It doesn’t look much like an escape route yet. The path between two plots of property on Indonesia’s tsunami-wrecked coastline is strewn with smashed masonry and is blocked by a pond.

The planned escape route in the Indonesian town of Banda Aceh represents the low-tech end of a sophisticated network of seismic monitoring, satellite communications and underwater sensors that is meant to give early warning in case of another tsunami.

But it still exists only on paper, pointing to the slow pace of progress in some areas in the year since the Dec. 26 quake and tsunami left 216,000 dead and missing around the Indian Ocean rim.

Still, it’s at least a start – part of a network of “safe houses” and escape routes to higher land which have been mapped out for Banda Aceh and the surrounding Deah Glumpang district.

“We don’t have a full system yet, but if there’s an earthquake, we’ll be ready to go,” said Rusmaizar, head of redevelopment in the area, who like many Indonesians uses only one name.

Since last year’s disaster, the region has made strides toward implementing a system similar to the one centred in Hawaii that covers the Pacific Ocean.

Thailand and India have set up tsunami warning centres to field information, and Australia also plans one. Seismic monitoring stations have been overhauled with new computers and communications equipment to quickly measure the strength of underwater quakes and assess the tsunami threat.

A system is being installed by German and local scientists along Indonesia’s Sumatra coast. Sensors on the ocean floor and giant buoys on its surface will be able to notify coastal observation stations within 10 minutes of a tsunami-strength earthquake.

Salvano Briceno, director of the UN International Strategy for Disaster Reduction, said the aim is to announce the inauguration of the regional network in July. It’s expected to cost between $30 million and $40 million US.

“A major challenge is to have all the donor and technical agencies, all the organizations working on this subject, to work on a common process . . . to get everybody on the same track,” Briceno said by phone from Geneva, Switzerland.

The concept is simple: tsunamis are often whipped up by underwater earthquakes, meaning authorities using seismic data can in many instances warn communities of the approaching waves hours in advance.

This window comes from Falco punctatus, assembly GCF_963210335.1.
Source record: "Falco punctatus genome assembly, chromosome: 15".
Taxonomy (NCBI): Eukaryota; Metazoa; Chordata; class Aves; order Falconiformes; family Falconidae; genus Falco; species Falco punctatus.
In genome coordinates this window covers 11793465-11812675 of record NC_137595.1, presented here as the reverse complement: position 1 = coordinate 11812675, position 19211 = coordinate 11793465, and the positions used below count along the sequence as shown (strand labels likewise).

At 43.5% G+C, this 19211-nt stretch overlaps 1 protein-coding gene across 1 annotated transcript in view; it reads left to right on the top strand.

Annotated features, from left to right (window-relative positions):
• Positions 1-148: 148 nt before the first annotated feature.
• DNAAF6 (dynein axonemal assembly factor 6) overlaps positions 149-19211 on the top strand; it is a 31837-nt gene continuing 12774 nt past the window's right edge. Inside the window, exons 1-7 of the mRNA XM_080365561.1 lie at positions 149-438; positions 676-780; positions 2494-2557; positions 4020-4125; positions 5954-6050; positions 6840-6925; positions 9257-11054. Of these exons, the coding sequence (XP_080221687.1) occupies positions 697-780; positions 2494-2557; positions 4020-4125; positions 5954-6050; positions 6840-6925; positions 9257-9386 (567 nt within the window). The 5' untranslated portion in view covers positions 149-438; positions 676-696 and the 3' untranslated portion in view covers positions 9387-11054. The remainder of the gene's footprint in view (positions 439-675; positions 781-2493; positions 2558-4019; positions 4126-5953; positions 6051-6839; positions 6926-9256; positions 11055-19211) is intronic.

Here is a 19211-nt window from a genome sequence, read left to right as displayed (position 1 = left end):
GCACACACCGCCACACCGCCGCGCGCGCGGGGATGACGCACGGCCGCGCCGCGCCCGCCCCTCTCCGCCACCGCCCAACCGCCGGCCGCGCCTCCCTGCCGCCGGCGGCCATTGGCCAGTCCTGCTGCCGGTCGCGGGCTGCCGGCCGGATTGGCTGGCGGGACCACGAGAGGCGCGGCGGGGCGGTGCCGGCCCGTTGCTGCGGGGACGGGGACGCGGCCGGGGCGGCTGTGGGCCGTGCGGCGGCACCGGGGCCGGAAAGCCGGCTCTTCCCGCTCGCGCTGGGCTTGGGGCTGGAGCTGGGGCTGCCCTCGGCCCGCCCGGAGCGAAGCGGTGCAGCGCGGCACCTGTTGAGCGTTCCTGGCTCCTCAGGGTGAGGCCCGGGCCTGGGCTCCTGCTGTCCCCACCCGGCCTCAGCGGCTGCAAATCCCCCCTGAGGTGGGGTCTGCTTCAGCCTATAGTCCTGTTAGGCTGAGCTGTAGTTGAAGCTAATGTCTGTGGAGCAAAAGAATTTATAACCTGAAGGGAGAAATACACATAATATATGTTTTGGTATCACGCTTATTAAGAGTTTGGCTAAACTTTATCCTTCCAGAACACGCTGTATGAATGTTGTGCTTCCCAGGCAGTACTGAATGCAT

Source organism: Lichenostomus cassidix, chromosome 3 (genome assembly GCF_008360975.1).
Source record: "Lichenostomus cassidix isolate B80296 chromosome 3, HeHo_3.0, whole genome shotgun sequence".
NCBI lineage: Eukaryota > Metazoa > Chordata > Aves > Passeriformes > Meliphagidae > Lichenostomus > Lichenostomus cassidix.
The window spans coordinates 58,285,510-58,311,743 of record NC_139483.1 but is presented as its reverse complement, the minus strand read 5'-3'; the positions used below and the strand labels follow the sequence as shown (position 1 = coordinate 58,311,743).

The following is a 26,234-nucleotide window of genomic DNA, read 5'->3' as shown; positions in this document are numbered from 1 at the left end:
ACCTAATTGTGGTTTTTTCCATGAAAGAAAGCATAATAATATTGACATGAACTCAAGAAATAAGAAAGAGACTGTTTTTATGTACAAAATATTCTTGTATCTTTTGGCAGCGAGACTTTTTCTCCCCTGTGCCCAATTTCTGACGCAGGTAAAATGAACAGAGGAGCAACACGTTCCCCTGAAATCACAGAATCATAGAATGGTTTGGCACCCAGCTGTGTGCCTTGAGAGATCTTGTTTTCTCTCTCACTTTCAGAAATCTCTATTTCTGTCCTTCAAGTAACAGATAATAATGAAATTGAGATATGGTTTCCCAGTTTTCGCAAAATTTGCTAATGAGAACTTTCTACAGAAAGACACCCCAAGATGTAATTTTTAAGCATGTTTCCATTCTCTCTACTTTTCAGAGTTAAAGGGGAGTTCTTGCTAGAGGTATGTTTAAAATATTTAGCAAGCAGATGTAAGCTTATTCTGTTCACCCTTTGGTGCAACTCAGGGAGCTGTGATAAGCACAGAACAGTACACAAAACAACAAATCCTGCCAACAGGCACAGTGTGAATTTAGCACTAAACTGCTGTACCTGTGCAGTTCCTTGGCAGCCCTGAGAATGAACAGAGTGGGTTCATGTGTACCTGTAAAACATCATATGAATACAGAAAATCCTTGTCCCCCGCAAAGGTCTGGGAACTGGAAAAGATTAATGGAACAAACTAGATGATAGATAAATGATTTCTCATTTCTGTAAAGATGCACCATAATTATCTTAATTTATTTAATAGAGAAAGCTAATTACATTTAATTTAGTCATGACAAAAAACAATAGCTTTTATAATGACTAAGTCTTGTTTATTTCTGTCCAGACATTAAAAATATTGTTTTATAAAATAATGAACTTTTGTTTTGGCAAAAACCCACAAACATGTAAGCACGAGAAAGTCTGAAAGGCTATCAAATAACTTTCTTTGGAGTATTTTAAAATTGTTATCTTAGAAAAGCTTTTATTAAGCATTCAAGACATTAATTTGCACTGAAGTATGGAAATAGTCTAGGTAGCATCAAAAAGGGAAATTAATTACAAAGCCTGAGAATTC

Sumatra island was so close to the epicentre of the Dec. 26 quake that an early-warning system would have been of limited use. But more distant victims in Sri Lanka and Thailand could have reached higher land had they known the water was coming.

Instead, opportunities were lost. The U.S.-run warning centre in Hawaii picked up the quake but didn’t have the phone numbers of appropriate officials in Asia. The Indian air force mistakenly faxed a report of the quake to the home of the former science and technology minister.

In the new network, quake-measurers would send data via satellite to central hubs for analysis. Tsunami warnings would go out to centres monitoring ocean-floor sensors and other wave-watching equipment. Massive underwater quakes would warrant immediate alerts to coastal areas over TV, radio and sirens.

Much of the attention has focused on the high-tech hardware. But experts say it will only work if information reaches coastal communities quickly and people are trained to respond.

“Every link in the chain needs to be there for it to work,” said Imogen Wall, a UN Development Program worker working with Rusmaizar and others.

Indonesia’s experience illustrates how weak some of the links can be.

The Mata Ie Geophysical Station in the hills above Banda Aceh now has new computers and other equipment. In the year since Dec. 26, the outpost has recorded some 300 earthquakes strong enough to be felt by humans.

The station chief, Syahnan, said he now can send readings much more quickly to Jakarta for authorities to analyze and measure a quake’s magnitude.

But the trail largely ends there, Syahnan said. His station will give out information to police and others who call, but he has no set method for distributing data to coastal areas.

“There’s no one unit for disaster response. I think one disaster information centre is really needed here,” he said.

Getting word to isolated villages is a major challenge. Cell phones can help only if their network survives the quake. Some officials have suggested distributing VHF radios in vulnerable areas for use in spreading the word.

Experts say schools and religious institutions also need to be in the loop, educating people about dangers, sheltering them and communicating information.

In heavily Muslim Aceh province, many mention the idea of broadcasting warnings over the mosque loudspeakers that summon the faithful to prayer.

Azman Ismail, the top imam at Masjid Raya Baiturrahman, Banda Aceh’s largest mosque, says he’s willing, but that government officials mentioned the idea to him only briefly in February and haven’t gotten back to him.

Besides, he worries about false alarms. “I don’t want to tell citizens about a tsunami unless we’re sure it’s coming,” he said. “Otherwise, we’d just be making people panicked.”

Meanwhile, the 150 people of Deah Glumpang – all that are left from the pre-tsunami population of 2,000 – have worked with two other villages to map out routes running several kilometres inland to an area that largely escaped the waves.

If disaster looms before the warning system is in place, low-tech still may save lives, says Rusmaizar, the development chief.

“Based on our experience, if there’s a tsunami, the water level goes down at first,” he said. “That would be a sign that we should run away.”